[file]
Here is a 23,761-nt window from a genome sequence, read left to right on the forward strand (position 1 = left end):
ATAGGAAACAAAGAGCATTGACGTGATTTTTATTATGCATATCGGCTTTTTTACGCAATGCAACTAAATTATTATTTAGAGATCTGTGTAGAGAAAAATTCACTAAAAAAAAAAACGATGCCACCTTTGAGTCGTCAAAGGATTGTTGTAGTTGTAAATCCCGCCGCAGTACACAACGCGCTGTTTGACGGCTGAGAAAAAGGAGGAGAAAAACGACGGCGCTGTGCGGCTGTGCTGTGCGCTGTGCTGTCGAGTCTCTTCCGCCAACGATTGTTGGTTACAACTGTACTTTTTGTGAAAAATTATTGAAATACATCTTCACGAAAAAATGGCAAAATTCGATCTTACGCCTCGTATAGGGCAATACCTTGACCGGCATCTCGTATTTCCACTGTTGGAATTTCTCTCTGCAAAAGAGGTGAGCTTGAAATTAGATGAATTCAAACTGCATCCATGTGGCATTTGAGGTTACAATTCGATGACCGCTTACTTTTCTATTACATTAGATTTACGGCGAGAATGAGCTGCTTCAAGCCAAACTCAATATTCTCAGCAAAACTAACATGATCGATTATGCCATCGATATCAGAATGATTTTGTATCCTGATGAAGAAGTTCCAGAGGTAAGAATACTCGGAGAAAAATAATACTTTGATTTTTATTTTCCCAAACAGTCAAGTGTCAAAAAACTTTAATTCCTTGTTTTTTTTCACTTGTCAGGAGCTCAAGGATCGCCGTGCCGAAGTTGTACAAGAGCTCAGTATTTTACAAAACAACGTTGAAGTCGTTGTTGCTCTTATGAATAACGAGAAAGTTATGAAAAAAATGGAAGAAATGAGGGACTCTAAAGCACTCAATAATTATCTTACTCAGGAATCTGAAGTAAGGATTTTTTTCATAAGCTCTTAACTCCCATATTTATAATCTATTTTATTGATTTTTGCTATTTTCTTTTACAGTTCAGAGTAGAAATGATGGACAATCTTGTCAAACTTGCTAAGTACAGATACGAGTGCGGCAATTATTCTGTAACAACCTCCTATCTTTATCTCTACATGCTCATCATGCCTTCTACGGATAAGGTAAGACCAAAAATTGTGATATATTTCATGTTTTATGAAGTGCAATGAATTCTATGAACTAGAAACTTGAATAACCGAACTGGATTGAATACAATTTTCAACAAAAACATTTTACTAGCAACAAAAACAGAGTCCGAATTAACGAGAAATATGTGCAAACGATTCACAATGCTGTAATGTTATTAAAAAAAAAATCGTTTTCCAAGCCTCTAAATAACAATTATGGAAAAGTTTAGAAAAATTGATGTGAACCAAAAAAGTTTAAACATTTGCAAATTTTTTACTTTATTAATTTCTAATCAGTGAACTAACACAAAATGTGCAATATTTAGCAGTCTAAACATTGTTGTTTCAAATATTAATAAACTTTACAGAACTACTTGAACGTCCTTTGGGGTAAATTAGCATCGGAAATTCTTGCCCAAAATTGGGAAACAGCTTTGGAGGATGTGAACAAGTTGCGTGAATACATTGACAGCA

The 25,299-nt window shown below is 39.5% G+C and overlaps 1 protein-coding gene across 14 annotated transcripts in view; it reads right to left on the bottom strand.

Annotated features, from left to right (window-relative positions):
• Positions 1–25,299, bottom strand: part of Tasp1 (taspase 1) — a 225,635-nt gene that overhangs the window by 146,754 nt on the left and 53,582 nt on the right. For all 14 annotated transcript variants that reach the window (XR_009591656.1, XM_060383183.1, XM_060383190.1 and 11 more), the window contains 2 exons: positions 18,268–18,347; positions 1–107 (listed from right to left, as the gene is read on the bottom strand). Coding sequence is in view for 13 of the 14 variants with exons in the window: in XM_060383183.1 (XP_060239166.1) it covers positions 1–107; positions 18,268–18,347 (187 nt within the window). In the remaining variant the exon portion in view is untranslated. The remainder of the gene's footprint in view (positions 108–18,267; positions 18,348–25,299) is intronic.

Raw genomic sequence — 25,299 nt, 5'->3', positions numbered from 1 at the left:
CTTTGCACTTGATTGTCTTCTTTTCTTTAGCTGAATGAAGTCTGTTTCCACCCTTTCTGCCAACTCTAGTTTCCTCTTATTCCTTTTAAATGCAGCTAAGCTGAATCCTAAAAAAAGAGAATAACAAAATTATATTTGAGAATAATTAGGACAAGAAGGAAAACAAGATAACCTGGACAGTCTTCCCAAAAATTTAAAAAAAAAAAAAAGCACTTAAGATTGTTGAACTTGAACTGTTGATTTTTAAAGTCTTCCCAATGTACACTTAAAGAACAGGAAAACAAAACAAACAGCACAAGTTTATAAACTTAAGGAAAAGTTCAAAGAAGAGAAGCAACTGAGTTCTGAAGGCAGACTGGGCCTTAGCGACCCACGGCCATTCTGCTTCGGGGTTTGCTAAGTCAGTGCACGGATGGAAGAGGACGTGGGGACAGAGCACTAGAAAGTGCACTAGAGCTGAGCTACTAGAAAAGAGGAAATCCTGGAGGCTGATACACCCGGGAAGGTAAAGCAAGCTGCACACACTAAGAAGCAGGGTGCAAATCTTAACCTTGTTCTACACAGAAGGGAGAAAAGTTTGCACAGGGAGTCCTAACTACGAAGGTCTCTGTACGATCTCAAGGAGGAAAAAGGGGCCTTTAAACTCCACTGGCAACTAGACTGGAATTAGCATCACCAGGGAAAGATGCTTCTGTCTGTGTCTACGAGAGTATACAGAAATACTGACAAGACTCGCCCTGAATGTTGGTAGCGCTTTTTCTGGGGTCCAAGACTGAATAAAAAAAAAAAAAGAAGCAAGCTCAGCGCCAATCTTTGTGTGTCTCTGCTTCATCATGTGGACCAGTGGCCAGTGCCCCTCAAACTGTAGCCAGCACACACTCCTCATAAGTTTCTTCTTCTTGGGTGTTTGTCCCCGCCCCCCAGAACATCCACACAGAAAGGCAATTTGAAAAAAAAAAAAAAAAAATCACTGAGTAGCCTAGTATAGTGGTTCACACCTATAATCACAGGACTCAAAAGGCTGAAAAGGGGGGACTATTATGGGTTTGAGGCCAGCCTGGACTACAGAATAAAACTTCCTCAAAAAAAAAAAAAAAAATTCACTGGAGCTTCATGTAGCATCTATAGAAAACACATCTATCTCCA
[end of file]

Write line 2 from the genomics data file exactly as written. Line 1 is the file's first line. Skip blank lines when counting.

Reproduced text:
ATAGGAAACAAAGAGCATTGACGTGATTTTTATTATGCATATCGGCTTTTTTACGCAATGCAACTAAATTATTATTTAGAGATCTGTGTAGAGAAAAATTCACTAAAAAAAAAAACGATGCCACCTTTGAGTCGTCAAAGGATTGTTGTAGTTGTAAATCCCGCCGCAGTACACAACGCGCTGTTTGACGGCTGAGAAAAAGGAGGAGAAAAACGACGGCGCTGTGCGGCTGTGCTGTGCGCTGTGCTGTCGAGTCTCTTCCGCCAACGATTGTTGGTTACAACTGTACTTTTTGTGAAAAATTATTGAAATACATCTTCACGAAAAAATGGCAAAATTCGATCTTACGCCTCGTATAGGGCAATACCTTGACCGGCATCTCGTATTTCCACTGTTGGAATTTCTCTCTGCAAAAGAGGTGAGCTTGAAATTAGATGAATTCAAACTGCATCCATGTGGCATTTGAGGTTACAATTCGATGACCGCTTACTTTTCTATTACATTAGATTTACGGCGAGAATGAGCTGCTTCAAGCCAAACTCAATATTCTCAGCAAAACTAACATGATCGATTATGCCATCGATATCAGAATGATTTTGTATCCTGATGAAGAAGTTCCAGAGGTAAGAATACTCGGAGAAAAATAATACTTTGATTTTTATTTTCCCAAACAGTCAAGTGTCAAAAAACTTTAATTCCTTGTTTTTTTTCACTTGTCAGGAGCTCAAGGATCGCCGTGCCGAAGTTGTACAAGAGCTCAGTATTTTACAAAACAACGTTGAAGTCGTTGTTGCTCTTATGAATAACGAGAAAGTTATGAAAAAAATGGAAGAAATGAGGGACTCTAAAGCACTCAATAATTATCTTACTCAGGAATCTGAAGTAAGGATTTTTTTCATAAGCTCTTAACTCCCATATTTATAATCTATTTTATTGATTTTTGCTATTTTCTTTTACAGTTCAGAGTAGAAATGATGGACAATCTTGTCAAACTTGCTAAGTACAGATACGAGTGCGGCAATTATTCTGTAACAACCTCCTATCTTTATCTCTACATGCTCATCATGCCTTCTACGGATAAGGTAAGACCAAAAATTGTGATATATTTCATGTTTTATGAAGTGCAATGAATTCTATGAACTAGAAACTTGAATAACCGAACTGGATTGAATACAATTTTCAACAAAAACATTTTACTAGCAACAAAAACAGAGTCCGAATTAACGAGAAATATGTGCAAACGATTCACAATGCTGTAATGTTATTAAAAAAAAAATCGTTTTCCAAGCCTCTAAATAACAATTATGGAAAAGTTTAGAAAAATTGATGTGAACCAAAAAAGTTTAAACATTTGCAAATTTTTTACTTTATTAATTTCTAATCAGTGAACTAACACAAAATGTGCAATATTTAGCAGTCTAAACATTGTTGTTTCAAATATTAATAAACTTTACAGAACTACTTGAACGTCCTTTGGGGTAAATTAGCATCGGAAATTCTTGCCCAAAATTGGGAAACAGCTTTGGAGGATGTGAACAAGTTGCGTGAATACATTGACAGCA